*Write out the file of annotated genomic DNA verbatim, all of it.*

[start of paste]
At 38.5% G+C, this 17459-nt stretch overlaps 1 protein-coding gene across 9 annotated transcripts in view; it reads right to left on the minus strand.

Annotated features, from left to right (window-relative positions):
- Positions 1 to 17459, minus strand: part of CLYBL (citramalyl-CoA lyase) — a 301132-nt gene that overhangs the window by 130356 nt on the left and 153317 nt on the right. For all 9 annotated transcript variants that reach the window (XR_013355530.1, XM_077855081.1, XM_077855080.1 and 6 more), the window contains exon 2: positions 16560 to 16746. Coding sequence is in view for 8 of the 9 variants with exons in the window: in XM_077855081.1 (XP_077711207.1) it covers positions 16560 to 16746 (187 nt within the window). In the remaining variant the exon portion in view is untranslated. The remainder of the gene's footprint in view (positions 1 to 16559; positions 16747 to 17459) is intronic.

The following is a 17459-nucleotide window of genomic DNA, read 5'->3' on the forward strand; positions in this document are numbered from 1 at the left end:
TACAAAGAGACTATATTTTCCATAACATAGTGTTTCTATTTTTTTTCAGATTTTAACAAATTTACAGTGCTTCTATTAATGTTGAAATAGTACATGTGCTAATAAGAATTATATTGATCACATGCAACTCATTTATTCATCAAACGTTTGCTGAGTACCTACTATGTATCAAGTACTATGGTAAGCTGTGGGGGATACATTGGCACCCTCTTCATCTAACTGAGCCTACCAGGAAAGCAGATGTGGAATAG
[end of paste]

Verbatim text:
At 38.5% G+C, this 17459-nt stretch overlaps 1 protein-coding gene across 9 annotated transcripts in view; it reads right to left on the minus strand.

Annotated features, from left to right (window-relative positions):
- Positions 1 to 17459, minus strand: part of CLYBL (citramalyl-CoA lyase) — a 301132-nt gene that overhangs the window by 130356 nt on the left and 153317 nt on the right. For all 9 annotated transcript variants that reach the window (XR_013355530.1, XM_077855081.1, XM_077855080.1 and 6 more), the window contains exon 2: positions 16560 to 16746. Coding sequence is in view for 8 of the 9 variants with exons in the window: in XM_077855081.1 (XP_077711207.1) it covers positions 16560 to 16746 (187 nt within the window). In the remaining variant the exon portion in view is untranslated. The remainder of the gene's footprint in view (positions 1 to 16559; positions 16747 to 17459) is intronic.

The following is a 17459-nucleotide window of genomic DNA, read 5'->3' on the forward strand; positions in this document are numbered from 1 at the left end:
TACAAAGAGACTATATTTTCCATAACATAGTGTTTCTATTTTTTTTCAGATTTTAACAAATTTACAGTGCTTCTATTAATGTTGAAATAGTACATGTGCTAATAAGAATTATATTGATCACATGCAACTCATTTATTCATCAAACGTTTGCTGAGTACCTACTATGTATCAAGTACTATGGTAAGCTGTGGGGGATACATTGGCACCCTCTTCATCTAACTGAGCCTACCAGGAAAGCAGATGTGGAATAG